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Project Would Make '100-Year Battery' for Renewables Out of MT Landscape

An artist rendering of Gordon Butte Storage Hydro Project shows where the two reservoirs for the system would be located. (Absaroka Energy)
An artist rendering of Gordon Butte Storage Hydro Project shows where the two reservoirs for the system would be located. (Absaroka Energy)
March 14, 2018

MARTINSDALE, Mont. – A proposed project in central Montana would create a huge battery for renewable energy sources out of the natural landscape.

The Gordon Butte Pumped Storage Project is a closed-loop hydroelectric facility created from two reservoirs – one at the bottom of the ridge and the other 1,000 feet above it.

Sources such as wind and solar would pump water to the upper reservoir to create stored potential energy. When the wind stops blowing or the sun isn't shining, energy could be released.

Carl Borgquist, president and CEO of Absaroka Energy, the company heading the project, says it would make renewables more reliable and that the battery itself would be environmentally friendly.

"The first maintenance cycle on this facility is at year 27,” he states. “So this is a 100-year battery. It doesn't really wear out, ever. It can be cycled back and forth from complete discharge, let's say, back to full storage without creating any degradation."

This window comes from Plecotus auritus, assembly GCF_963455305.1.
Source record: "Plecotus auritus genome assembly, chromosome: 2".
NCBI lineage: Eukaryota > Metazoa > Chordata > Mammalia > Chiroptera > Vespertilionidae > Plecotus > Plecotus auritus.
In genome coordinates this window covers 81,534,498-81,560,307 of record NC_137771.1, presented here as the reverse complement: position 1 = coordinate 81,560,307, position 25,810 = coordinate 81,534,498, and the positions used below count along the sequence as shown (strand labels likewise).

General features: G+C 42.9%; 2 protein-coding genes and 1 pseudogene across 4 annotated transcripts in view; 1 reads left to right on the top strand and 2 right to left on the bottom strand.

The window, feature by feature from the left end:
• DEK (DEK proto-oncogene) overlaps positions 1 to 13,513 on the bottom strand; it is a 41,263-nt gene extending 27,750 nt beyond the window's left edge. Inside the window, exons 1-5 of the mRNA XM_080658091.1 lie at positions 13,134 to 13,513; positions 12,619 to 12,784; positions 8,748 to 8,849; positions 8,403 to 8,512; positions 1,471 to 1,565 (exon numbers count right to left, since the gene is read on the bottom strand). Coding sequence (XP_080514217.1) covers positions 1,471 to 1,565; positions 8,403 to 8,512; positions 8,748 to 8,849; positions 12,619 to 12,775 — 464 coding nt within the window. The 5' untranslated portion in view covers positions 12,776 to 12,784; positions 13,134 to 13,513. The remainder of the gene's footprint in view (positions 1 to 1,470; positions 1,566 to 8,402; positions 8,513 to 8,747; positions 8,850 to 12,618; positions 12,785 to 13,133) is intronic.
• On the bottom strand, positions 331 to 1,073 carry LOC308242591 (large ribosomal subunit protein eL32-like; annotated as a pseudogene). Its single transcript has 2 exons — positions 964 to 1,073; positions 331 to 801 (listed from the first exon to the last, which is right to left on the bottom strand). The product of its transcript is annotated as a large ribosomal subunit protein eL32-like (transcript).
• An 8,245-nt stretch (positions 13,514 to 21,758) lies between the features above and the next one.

The facility would be located near Martinsdale. It's already received a license from the Federal Energy Regulatory Commission and is seeking financing for its $900 million construction.

Absaroka is banking on the Pacific Northwest, where energy consumption is large and there is growing interest in powering the grid through renewables.

Borgquist says the project may cost more to build than other batteries but that it is inexpensive to operate and cleaner, since it only uses water and not typical battery chemicals such as lithium.

The project would also be situated near transmission lines that stretch from Colstrip in eastern Montana to the Northwest.

Colstrip will be hurting as energy companies shut down two of its coal-fired plants in the next four years.

Borgquist hopes some of those workers will help operate the Gordon Butte project.

"It may not be a one-to-one evolution out of coal into different things – gas and wind and solar as a replacement – but we are aware of and excited and encouraged about trying to create jobs, and create opportunity and tax base, and benefit for our state," he states.

Borgquist says he hopes to wrap up contracts with utilities this year and begin construction in 2019.

Eric Tegethoff, Public News Service - MT